Monday, January 20, 2014

Meeting the Challenge

Notwithstanding glamorous advertisements of automobiles posed in pristine natural landscapes, there is nothing to celebrate about machines dominating the urban landscape, nor in aiding and abetting humanity’s nasty habit of digging up those toxic carbonaceous substances again to burn and spew those byproducts of Fire into the atmosphere. Climate change and resource depletion are potential threats of such enormous proportions that, in a world nearly 100% dependent on Fire for transportation, any solutions must have high leverage and produce immediate results.

Such high leverage options are available. Though implementation to date has been fragmented, cities are developing automated transportation networks integrated with solar Electricity, notably in Uppsala in Sweden, at 60º North (2/3 of the way from the equator to the North Pole) and in Silicon Valley. With research and engineering support from San Jose State University and the Presidio Graduate School, several Silicon Valley cities are organizing to create a sustainable alternative to automobile centered transportation, beyond Fire.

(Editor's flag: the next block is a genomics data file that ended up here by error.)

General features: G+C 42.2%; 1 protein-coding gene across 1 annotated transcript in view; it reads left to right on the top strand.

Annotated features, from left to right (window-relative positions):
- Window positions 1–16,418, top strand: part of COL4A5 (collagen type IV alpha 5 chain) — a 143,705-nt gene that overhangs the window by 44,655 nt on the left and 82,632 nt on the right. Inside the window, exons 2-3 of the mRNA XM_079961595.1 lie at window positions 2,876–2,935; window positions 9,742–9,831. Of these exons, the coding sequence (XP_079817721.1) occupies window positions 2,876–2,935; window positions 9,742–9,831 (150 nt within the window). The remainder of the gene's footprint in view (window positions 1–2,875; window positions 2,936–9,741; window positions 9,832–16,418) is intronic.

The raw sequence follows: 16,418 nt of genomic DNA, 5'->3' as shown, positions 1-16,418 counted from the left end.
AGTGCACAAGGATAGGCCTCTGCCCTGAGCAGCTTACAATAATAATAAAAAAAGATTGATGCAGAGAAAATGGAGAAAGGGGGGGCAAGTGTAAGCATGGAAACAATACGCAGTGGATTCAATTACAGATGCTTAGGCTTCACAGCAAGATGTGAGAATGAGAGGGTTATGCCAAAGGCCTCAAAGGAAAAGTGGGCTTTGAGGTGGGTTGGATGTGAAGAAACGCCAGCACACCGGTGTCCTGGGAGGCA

Given the risk of abrupt and devastating climate change, the incumbent carbon-dependent industries are in turn increasingly at risk of losing access to their asset portfolios (e.g., oil / gas / coal reserves). Governments will be forced to put out the Fire in order to alleviate ever-increasing and devastating climate instability. The movement will be slow at first. Then Mother Nature will “pick up the bat” and, in the face of looming unrelenting and unequivocal pressure from Her, the momentum for sweeping societal change will be unstoppable.

Can we stop the curtain from falling on the human saga? Now is the time for humanity to respond to the central challenge of the 21st Century.